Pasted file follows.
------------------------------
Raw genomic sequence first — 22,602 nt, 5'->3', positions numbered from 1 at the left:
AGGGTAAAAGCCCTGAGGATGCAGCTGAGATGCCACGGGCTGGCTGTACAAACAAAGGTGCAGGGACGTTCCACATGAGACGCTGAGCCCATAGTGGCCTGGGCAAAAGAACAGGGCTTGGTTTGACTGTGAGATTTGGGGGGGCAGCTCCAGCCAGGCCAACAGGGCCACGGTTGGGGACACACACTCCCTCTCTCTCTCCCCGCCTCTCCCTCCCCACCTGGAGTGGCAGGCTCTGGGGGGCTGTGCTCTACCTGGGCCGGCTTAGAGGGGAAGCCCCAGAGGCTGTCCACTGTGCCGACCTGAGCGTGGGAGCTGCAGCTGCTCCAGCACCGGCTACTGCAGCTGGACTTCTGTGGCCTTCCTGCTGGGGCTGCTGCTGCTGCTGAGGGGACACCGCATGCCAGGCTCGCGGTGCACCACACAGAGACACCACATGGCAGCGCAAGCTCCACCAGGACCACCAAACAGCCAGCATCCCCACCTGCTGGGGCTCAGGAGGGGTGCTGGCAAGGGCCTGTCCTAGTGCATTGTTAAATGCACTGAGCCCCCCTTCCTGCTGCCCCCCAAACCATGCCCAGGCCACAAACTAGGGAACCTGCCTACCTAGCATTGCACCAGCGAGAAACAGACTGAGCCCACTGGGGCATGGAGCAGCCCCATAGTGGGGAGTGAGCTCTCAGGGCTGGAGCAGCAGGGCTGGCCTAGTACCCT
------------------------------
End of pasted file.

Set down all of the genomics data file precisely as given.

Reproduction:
Raw genomic sequence first — 22,602 nt, 5'->3', positions numbered from 1 at the left:
AGGGTAAAAGCCCTGAGGATGCAGCTGAGATGCCACGGGCTGGCTGTACAAACAAAGGTGCAGGGACGTTCCACATGAGACGCTGAGCCCATAGTGGCCTGGGCAAAAGAACAGGGCTTGGTTTGACTGTGAGATTTGGGGGGGCAGCTCCAGCCAGGCCAACAGGGCCACGGTTGGGGACACACACTCCCTCTCTCTCTCCCCGCCTCTCCCTCCCCACCTGGAGTGGCAGGCTCTGGGGGGCTGTGCTCTACCTGGGCCGGCTTAGAGGGGAAGCCCCAGAGGCTGTCCACTGTGCCGACCTGAGCGTGGGAGCTGCAGCTGCTCCAGCACCGGCTACTGCAGCTGGACTTCTGTGGCCTTCCTGCTGGGGCTGCTGCTGCTGCTGAGGGGACACCGCATGCCAGGCTCGCGGTGCACCACACAGAGACACCACATGGCAGCGCAAGCTCCACCAGGACCACCAAACAGCCAGCATCCCCACCTGCTGGGGCTCAGGAGGGGTGCTGGCAAGGGCCTGTCCTAGTGCATTGTTAAATGCACTGAGCCCCCCTTCCTGCTGCCCCCCAAACCATGCCCAGGCCACAAACTAGGGAACCTGCCTACCTAGCATTGCACCAGCGAGAAACAGACTGAGCCCACTGGGGCATGGAGCAGCCCCATAGTGGGGAGTGAGCTCTCAGGGCTGGAGCAGCAGGGCTGGCCTAGTACCCT